Ship Tracks Around Bermuda

2018-02-23 060220 UTC
GOES-East Geocolor imagery centred on Bermuda at 06:02 UTC, 23 February 2018. This multi-spectral product highlights low clouds (e.g. stratocumulus) as light blue shades. The brighter light blues indicate thicker low cloud.

[Watch animation]

High pressure over the western Atlantic over the last few days has been associated with persistent stratocumulus cloud cover. This typically thin layer of low-altitude cloud is a fairly common feature over the eastern half of ocean basins, and its occurrence around Bermuda is not uncommon – particularly in the cooler months.

Strong high pressure comes with subsidence. Air is compressed and warms as it descends. The descending air, with origins in the mid/upper-atmosphere is also quite dry.  This warm, dry air cannot make it all the way to the surface because it doesn’t have enough momentum to push through the cooler layer near the surface (the boundary layer). This leads to a stable layering of air that manifests as warmer drier air over cooler more humid air.

The boundary layer is often well mixed with an even distribution of heat and moisture (and can become increasingly humid over the ocean). Meanwhile, the warm air above acts like a lid over the cooler boundary layer preventing mixing between the two layers. Moisture trapped in the well mixed layer can form a sheet of stratocumulus cloud given the right conditions.

Potential temperature (the temperature that dry air would theoretically have if it was brought to the surface without external heating), Specific humidity (the mass of water vapour for every kilogram of air), and Relative Humidity (the ratio between the actual water vapour content and the water vapour content needed for saturation). Profiles measured by weather balloon at 00:00 UTC 23 February 2018 at Bermuda.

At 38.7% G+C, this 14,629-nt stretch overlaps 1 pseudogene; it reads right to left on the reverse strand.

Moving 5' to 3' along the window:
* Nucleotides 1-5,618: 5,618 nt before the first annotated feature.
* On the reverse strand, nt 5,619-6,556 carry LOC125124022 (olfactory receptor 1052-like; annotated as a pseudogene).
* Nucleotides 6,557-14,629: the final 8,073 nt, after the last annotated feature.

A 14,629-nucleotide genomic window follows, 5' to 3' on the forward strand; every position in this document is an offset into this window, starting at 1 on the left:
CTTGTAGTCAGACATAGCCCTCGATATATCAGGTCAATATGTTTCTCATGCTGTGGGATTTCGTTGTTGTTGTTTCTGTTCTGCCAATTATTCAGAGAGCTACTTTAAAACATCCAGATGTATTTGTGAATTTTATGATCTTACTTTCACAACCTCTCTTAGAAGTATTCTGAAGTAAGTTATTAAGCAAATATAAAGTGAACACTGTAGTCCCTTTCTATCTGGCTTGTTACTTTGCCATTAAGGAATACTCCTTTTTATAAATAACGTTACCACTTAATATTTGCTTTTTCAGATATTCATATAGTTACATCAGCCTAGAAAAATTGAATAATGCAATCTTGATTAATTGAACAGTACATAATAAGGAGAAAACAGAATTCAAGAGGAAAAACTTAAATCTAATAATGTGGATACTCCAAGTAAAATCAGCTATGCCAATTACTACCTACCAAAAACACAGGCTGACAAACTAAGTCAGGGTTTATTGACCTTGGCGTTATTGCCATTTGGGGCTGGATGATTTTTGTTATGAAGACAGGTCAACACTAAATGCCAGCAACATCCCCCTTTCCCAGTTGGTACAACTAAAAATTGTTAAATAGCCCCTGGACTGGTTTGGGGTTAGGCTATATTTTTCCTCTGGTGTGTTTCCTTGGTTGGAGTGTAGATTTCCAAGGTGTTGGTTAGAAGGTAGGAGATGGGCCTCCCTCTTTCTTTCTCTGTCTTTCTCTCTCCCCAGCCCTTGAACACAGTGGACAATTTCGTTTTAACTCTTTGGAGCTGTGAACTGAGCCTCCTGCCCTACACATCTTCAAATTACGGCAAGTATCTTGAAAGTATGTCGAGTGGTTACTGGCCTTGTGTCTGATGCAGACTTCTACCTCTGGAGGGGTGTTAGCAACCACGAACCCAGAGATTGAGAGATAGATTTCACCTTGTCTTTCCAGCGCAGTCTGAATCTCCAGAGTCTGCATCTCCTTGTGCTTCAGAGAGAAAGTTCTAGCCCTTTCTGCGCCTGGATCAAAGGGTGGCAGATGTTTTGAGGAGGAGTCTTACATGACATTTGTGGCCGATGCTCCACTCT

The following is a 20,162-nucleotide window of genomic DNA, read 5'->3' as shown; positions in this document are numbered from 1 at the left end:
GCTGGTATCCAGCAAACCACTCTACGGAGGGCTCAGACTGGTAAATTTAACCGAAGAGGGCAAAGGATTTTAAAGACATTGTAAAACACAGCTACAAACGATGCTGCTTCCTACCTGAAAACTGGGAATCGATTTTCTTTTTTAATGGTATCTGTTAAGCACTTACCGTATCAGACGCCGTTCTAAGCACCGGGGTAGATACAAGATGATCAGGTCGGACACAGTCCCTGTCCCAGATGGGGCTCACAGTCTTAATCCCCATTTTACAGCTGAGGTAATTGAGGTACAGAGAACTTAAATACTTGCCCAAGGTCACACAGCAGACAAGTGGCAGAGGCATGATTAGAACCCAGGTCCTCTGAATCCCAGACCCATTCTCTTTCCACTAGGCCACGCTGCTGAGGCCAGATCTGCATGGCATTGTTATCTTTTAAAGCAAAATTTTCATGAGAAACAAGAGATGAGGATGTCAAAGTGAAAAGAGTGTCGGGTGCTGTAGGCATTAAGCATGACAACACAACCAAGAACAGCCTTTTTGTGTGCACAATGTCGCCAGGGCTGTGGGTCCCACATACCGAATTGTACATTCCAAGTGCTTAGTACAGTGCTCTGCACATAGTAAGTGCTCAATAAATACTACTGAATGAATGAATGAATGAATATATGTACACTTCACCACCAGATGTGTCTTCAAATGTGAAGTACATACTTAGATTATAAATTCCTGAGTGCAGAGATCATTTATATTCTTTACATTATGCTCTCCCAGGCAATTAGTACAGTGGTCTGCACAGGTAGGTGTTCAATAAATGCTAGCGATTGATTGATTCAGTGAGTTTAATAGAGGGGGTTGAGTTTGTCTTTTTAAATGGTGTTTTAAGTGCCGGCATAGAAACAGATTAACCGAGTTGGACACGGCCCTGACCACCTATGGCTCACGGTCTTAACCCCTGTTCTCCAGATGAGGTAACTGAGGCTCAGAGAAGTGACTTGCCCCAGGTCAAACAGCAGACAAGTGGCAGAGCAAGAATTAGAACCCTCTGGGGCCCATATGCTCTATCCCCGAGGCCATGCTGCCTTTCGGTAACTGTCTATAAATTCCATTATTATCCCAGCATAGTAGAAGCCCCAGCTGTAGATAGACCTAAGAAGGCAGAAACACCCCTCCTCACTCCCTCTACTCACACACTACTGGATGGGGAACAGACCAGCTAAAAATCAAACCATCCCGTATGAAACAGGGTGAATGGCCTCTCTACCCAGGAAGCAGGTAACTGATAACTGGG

Exhaust from ships contains aerosols that act as cloud condensation nuclei. These are airborne particles that water can condense onto to form cloud droplets. The aerosols from the ships tend to form more, and smaller, cloud droplets making the clouds contaminated with ship exhaust appear brighter and thicker to satellite instruments.

The ship tracks in the animation above appear to advance from east to west or west to east, following the path of the ships. Meanwhile, another cloud enhancement appears to advance southeastward, starting from Bermuda. This track follows the wind direction in the boundary layer (unlike the ship tracks). It could be the result of aerosols from BELCO or the Incinerator acting to enhance the cloud brightness through the same mechanism as ship tracks.

High pressure and the settled weather it brings has been a theme for much of February 2018. Few mid-latitude cyclones have impacted the island so far this month. As a result, the cold air has stayed away and temperatures have remained far above normal. The lack of cyclones has also meant that precipitation totals are below normal and no days this month have experienced gale force winds. Sea surface temperatures are also far above normal as a result.

The month is expected to end with changeable weather as high pressure gives way. A cold front then takes the opportunity to push southeastward across Bermuda with some rain and showers followed by cooler air.

Further Reading:
Coakley, J. A., R. L. Bernstein, and P. A. Durkee, 1987: Effect of Ship-stack Effluents on Cloud Reflectivity. Science, 237, 1020-1022.
Hudson, J. G., 2000: Cloud Condensation Nuclei and Ship Tracks. J. Atmos. Sci., 57, 2696-2706.
Wood, R., 2012: Stratocumulus Clouds. Mon. Wea. Rev., 140, 2373-2423.


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